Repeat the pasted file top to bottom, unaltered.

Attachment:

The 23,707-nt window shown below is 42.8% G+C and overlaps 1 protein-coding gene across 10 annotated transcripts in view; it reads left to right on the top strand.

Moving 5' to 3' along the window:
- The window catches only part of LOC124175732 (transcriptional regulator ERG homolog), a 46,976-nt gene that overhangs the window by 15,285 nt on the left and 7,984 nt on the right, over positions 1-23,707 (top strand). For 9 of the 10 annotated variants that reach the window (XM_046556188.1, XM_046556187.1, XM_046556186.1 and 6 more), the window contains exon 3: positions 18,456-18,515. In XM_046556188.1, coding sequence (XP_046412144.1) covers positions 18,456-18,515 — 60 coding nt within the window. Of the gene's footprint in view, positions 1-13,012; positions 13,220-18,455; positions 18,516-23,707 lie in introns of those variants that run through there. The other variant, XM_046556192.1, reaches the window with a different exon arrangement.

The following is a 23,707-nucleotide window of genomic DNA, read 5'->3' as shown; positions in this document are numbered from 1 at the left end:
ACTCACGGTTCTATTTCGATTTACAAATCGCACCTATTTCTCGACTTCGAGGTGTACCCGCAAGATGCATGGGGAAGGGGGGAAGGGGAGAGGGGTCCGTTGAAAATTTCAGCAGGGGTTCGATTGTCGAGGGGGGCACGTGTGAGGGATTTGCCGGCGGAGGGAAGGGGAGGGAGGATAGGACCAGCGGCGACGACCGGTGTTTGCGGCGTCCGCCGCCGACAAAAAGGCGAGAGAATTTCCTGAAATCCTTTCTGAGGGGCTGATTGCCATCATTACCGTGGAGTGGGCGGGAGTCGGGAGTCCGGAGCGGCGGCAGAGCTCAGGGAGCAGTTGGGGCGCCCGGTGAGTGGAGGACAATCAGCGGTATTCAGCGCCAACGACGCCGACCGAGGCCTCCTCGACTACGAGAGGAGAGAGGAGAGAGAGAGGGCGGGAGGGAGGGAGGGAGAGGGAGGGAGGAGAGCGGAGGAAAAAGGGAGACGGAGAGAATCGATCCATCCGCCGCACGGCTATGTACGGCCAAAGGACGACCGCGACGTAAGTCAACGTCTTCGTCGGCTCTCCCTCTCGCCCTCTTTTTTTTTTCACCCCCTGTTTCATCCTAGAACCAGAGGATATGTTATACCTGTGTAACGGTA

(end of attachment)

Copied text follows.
The 23,707-nt window shown below is 42.8% G+C and overlaps 1 protein-coding gene across 10 annotated transcripts in view; it reads left to right on the top strand.

Moving 5' to 3' along the window:
- The window catches only part of LOC124175732 (transcriptional regulator ERG homolog), a 46,976-nt gene that overhangs the window by 15,285 nt on the left and 7,984 nt on the right, over positions 1-23,707 (top strand). For 9 of the 10 annotated variants that reach the window (XM_046556188.1, XM_046556187.1, XM_046556186.1 and 6 more), the window contains exon 3: positions 18,456-18,515. In XM_046556188.1, coding sequence (XP_046412144.1) covers positions 18,456-18,515 — 60 coding nt within the window. Of the gene's footprint in view, positions 1-13,012; positions 13,220-18,455; positions 18,516-23,707 lie in introns of those variants that run through there. The other variant, XM_046556192.1, reaches the window with a different exon arrangement.

The following is a 23,707-nucleotide window of genomic DNA, read 5'->3' as shown; positions in this document are numbered from 1 at the left end:
ACTCACGGTTCTATTTCGATTTACAAATCGCACCTATTTCTCGACTTCGAGGTGTACCCGCAAGATGCATGGGGAAGGGGGGAAGGGGAGAGGGGTCCGTTGAAAATTTCAGCAGGGGTTCGATTGTCGAGGGGGGCACGTGTGAGGGATTTGCCGGCGGAGGGAAGGGGAGGGAGGATAGGACCAGCGGCGACGACCGGTGTTTGCGGCGTCCGCCGCCGACAAAAAGGCGAGAGAATTTCCTGAAATCCTTTCTGAGGGGCTGATTGCCATCATTACCGTGGAGTGGGCGGGAGTCGGGAGTCCGGAGCGGCGGCAGAGCTCAGGGAGCAGTTGGGGCGCCCGGTGAGTGGAGGACAATCAGCGGTATTCAGCGCCAACGACGCCGACCGAGGCCTCCTCGACTACGAGAGGAGAGAGGAGAGAGAGAGGGCGGGAGGGAGGGAGGGAGAGGGAGGGAGGAGAGCGGAGGAAAAAGGGAGACGGAGAGAATCGATCCATCCGCCGCACGGCTATGTACGGCCAAAGGACGACCGCGACGTAAGTCAACGTCTTCGTCGGCTCTCCCTCTCGCCCTCTTTTTTTTTTCACCCCCTGTTTCATCCTAGAACCAGAGGATATGTTATACCTGTGTAACGGTA